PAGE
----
Around the time that Sam, shown here, was first entering high school, his grandfather experienced a car accident. Over the course of several surgeries during the ensuing recovery, Sam’s grandfather needed multiple blood transfusions. Months later, when The Community Blood Center held a blood drive at his school, the cause-and-effect reality of blood donation wasn’t lost on Sam.
“I just realized that there are real-world people with real-world problems who need this blood,” he remembers. “So if people like me, or my friends in school, aren’t there to donate, that blood might not be there when they need it.”
Fortunately, when it comes to high school students making a difference through blood donation, Sam is far from alone. High school donors provide as much as 10% of CBC’s overall donor base, and during the 2018-19 school year, there were nearly 4,300 blood donations made by students at their high school blood drives. This doesn’t even account for the blood and platelet donations made at our donor centers, and already accounts for potential to positively affect almost 13,000 patients in need.
The first of these is called Gallon Grad, and asks students to get involved in their high school blood drives in one of four ways: donating blood, recruiting new blood donors, volunteering at their high school blood drive, or hosting a blood drive themselves. When a student has completed two of the four criteria (or the “recruit” or “host” items twice) and has logged their achievements in the all-new Gallon Grad portal, they have achieved Gallon Grad status. (More information can be found about this program here.)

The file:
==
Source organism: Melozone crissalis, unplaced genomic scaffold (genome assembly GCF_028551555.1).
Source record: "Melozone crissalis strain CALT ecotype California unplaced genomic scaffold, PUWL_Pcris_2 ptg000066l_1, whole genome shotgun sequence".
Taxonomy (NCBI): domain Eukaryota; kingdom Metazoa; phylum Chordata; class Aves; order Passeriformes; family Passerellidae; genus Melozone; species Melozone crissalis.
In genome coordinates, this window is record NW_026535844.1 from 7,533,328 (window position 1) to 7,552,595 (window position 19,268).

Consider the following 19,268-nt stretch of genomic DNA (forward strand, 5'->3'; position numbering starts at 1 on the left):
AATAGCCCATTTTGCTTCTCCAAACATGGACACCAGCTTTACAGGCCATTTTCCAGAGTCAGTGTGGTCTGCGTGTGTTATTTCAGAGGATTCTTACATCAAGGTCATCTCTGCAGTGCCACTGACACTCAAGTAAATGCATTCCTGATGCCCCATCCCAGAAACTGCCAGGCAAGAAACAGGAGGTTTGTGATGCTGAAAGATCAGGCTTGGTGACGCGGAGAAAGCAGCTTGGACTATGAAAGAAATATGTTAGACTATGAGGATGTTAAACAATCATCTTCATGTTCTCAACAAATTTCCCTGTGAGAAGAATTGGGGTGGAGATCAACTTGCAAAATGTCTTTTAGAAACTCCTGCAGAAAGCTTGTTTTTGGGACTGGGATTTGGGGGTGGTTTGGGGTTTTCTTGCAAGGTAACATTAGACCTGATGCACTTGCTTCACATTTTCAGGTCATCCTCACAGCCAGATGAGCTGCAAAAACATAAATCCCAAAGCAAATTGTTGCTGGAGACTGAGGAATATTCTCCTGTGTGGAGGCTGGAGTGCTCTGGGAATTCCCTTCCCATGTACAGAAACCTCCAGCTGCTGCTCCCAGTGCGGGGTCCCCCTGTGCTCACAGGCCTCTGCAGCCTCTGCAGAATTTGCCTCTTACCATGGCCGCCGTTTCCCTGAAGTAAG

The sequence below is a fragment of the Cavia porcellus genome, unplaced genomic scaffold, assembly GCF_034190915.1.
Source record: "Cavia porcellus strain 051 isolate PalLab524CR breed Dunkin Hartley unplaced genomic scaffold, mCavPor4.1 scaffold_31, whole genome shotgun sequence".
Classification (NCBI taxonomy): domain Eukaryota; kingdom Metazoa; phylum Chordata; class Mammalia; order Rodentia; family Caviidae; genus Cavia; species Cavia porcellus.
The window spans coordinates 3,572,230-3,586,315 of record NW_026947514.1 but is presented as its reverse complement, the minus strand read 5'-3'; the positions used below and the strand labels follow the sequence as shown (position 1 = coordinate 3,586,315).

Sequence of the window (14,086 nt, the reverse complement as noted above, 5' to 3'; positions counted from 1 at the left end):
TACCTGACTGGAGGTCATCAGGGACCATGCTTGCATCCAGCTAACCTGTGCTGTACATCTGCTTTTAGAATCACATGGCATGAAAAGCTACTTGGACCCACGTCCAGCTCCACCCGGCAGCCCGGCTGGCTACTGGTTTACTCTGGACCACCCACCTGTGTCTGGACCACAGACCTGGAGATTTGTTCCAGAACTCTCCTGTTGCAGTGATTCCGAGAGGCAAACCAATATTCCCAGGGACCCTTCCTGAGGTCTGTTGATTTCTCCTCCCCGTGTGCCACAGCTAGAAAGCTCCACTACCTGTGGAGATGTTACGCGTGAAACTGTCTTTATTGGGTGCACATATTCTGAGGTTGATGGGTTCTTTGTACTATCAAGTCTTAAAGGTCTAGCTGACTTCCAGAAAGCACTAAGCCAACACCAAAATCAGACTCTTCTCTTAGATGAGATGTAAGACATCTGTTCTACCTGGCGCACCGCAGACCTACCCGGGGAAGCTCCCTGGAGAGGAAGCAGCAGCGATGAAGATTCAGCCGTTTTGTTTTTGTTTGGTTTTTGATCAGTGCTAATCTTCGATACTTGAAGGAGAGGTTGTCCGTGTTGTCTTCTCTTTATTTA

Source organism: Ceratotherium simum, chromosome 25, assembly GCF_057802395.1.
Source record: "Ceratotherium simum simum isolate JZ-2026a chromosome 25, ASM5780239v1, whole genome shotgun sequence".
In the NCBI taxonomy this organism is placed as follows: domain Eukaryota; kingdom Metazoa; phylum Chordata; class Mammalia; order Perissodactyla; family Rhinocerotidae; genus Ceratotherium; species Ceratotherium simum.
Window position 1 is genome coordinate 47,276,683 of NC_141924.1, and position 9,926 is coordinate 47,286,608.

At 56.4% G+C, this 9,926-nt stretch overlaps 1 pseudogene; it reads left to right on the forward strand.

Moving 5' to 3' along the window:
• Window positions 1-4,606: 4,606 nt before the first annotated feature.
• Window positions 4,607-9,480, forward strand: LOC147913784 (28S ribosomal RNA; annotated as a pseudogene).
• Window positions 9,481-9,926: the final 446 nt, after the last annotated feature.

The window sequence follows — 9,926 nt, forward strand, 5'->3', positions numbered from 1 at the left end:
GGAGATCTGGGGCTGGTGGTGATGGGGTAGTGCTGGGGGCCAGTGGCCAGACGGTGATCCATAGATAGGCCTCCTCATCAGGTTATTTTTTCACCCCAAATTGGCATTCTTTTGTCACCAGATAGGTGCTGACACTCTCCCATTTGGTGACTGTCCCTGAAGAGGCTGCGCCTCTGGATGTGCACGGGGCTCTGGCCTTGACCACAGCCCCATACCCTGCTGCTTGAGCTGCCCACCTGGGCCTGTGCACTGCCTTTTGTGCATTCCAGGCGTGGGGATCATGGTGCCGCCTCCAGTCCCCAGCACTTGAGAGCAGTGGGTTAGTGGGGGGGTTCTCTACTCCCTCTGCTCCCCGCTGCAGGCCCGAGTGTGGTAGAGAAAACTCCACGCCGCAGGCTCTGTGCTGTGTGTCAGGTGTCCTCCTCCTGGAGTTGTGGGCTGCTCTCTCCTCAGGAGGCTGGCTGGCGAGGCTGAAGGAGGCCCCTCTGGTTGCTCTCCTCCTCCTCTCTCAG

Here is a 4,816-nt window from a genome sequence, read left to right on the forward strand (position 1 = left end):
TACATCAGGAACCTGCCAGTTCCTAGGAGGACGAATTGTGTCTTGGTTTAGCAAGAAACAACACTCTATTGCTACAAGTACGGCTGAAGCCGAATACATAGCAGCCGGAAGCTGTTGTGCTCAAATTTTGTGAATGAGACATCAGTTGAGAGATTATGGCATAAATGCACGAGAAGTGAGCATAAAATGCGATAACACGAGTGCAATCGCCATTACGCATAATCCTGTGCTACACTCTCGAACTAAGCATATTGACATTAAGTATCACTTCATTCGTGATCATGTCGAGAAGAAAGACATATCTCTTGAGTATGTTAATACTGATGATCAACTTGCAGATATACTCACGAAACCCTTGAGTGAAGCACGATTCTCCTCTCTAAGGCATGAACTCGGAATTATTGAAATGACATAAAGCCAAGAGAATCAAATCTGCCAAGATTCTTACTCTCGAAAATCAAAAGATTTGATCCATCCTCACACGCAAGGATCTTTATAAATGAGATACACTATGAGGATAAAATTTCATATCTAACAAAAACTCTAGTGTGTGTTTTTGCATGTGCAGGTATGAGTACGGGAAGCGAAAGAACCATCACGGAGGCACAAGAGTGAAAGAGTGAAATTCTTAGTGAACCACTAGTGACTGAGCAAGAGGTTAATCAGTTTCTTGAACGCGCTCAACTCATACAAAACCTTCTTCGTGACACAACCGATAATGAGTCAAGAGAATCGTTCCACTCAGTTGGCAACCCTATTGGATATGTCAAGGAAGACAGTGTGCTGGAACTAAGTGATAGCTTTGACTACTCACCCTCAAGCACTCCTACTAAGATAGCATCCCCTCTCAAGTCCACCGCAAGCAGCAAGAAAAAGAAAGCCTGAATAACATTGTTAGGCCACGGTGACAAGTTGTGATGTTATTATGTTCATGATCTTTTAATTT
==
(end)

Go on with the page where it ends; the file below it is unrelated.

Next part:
CBC is also invested in the futures of high school blood donors, and for this reason, we offer more than $30,000 annually as part of our High School Scholarship Program. Students complete an application and project that encapsulates their connection to blood donation, and winners are chosen by their school scholarship committee based on criteria including creativity, leadership and participation in their school blood drive program. During the 2018-19 school year, CBC awarded scholarships to 35 students representing 24 area high schools. (More information regarding the scholarship program can be found here.)
For his part, Sam was proud to achieve both the Gallon Grad award and to receive a scholarship from CBC, which he believes will serve him well in his blossoming college career.
“I’m planning to continue donating as I enter college, absolutely,” he explains. “I know I’ll keep donating for my whole life, and keep giving back in that respect.”
As he begins college, he also believes that the students who once looked to him for leadership will now become the leaders themselves. Still, he has one piece of advice for those who now take the torch from him.
“If you see a need, don’t be afraid to step up and take charge,” Sam says. “If this is something you are passionate about, as I am, just get involved and encourage others to donate. You absolutely won’t regret it.”